A mother plays the guitar while her two daught...

Image via Wikipedia

NOTE: I’ll start a little “series” containing texts about Christmas pantomime as seen in the Penny Illustrated Paper‘s pages during the XIXth century. Enjoy!

What exactly can be described as Christmassy? According to the Penny Illustrated Paper, the idea, as it should truly be defined, is “the festivity which Sir John Gilbert represents in our extra Christmas Supplement with all the rich pictorial effect and historical exactitude for which he is famous” (A Christmas Pantomime before Charles II, issue 693-4, 19 Dec. 1874, p. 402). Christmas, an old religious tradition with Germanic additions such as Father Christmas or the tradition of decorating the Christmas tree, meant a lot for the Victorian Londoners.
In rich circles – especially in noble families – celebrations would be mostly domestic and – during and after Boxing-Day – charity would be the key activity, especially for ladies. The poor, however, celebrated with the little they had, and most likely received the charity from the above mentioned. Middle-classes, of course, found themselves in-between and most of the time, tried to emulate the rich. Children loved Christmas, especially for the presents and entertainment programs created especially for them. Parents and guardians enjoyed the fact that these little future adults could get education through pleasure.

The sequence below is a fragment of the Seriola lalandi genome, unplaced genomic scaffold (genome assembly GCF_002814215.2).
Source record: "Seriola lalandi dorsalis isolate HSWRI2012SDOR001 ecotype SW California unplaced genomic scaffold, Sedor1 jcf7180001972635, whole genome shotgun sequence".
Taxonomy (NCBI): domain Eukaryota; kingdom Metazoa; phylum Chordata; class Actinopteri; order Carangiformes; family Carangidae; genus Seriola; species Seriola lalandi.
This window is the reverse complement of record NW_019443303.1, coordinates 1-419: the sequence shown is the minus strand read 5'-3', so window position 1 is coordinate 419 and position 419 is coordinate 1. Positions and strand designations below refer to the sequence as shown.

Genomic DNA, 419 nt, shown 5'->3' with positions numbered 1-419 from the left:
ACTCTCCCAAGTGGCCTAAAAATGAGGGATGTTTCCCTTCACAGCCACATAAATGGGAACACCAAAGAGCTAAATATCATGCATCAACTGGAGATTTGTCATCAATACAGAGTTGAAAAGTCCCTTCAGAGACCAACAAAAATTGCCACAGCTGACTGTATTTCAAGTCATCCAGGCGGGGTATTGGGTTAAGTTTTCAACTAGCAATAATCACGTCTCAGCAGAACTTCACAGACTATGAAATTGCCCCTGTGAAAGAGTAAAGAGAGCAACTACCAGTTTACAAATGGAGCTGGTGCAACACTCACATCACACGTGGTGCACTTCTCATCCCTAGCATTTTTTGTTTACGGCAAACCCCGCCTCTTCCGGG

There is no wonder that a Christmas without snow, is like a pantomime without the Transformation Scene. If there is “seasonable weather,” such as in 1869’s Boxing Day, and with just enough snow (not too much, but not too little) to feel that Christmas is around most people are content. On the other hand, going out is not exactly the brightest idea, in fact the weather could turn out sharp enough to make “a brisk walk most exhilarating” (issue 431, 1 Jan. 1870, p. 10), while bicycles and velocipedes seem to provide a better means of transportation.
Enhanced by Zemanta
Be Sociable, Share!